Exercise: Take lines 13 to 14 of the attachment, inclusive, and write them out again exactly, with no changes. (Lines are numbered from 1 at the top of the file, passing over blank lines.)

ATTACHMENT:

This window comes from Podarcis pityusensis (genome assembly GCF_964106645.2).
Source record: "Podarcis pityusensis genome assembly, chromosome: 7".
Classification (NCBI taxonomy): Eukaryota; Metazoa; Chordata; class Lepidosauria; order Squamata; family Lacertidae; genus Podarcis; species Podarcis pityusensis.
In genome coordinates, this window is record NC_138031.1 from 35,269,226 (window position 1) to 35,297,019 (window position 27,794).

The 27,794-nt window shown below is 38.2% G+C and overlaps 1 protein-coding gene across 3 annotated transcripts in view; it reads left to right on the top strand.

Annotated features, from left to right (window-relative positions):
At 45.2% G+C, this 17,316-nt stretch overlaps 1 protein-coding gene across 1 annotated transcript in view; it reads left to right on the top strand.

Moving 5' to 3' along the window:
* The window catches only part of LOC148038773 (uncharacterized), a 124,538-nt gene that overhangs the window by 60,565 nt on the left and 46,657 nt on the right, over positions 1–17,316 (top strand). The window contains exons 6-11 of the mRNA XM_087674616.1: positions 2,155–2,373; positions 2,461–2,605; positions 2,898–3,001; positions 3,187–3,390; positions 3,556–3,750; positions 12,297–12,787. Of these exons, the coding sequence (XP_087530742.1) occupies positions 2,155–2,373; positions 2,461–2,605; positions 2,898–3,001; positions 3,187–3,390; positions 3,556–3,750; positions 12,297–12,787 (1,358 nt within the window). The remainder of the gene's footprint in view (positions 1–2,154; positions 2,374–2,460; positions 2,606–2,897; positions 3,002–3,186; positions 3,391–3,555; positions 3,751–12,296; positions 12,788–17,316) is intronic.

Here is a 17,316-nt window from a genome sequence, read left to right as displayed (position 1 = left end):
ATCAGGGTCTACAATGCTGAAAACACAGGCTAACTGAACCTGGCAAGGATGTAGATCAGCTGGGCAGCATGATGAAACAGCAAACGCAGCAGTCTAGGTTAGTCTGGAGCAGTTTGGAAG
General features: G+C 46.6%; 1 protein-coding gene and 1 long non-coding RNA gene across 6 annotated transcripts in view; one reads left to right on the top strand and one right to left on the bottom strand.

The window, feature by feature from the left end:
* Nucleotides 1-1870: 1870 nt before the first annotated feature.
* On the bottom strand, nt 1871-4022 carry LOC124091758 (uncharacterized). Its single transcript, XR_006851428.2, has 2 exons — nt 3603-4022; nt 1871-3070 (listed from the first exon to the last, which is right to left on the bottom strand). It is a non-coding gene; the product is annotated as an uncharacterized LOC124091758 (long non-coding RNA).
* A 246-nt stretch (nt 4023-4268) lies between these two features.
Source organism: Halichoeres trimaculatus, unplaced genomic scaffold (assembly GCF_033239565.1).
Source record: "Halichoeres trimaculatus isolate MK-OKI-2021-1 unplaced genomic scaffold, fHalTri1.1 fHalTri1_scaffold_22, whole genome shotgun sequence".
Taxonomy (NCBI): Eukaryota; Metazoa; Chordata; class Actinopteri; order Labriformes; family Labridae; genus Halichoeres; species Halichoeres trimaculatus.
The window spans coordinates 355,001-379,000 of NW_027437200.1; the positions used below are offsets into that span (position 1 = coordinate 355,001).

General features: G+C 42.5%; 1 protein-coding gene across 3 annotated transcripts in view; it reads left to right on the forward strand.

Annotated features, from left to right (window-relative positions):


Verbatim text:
The window, feature by feature from the left end:
* Nucleotides 1-1870: 1870 nt before the first annotated feature.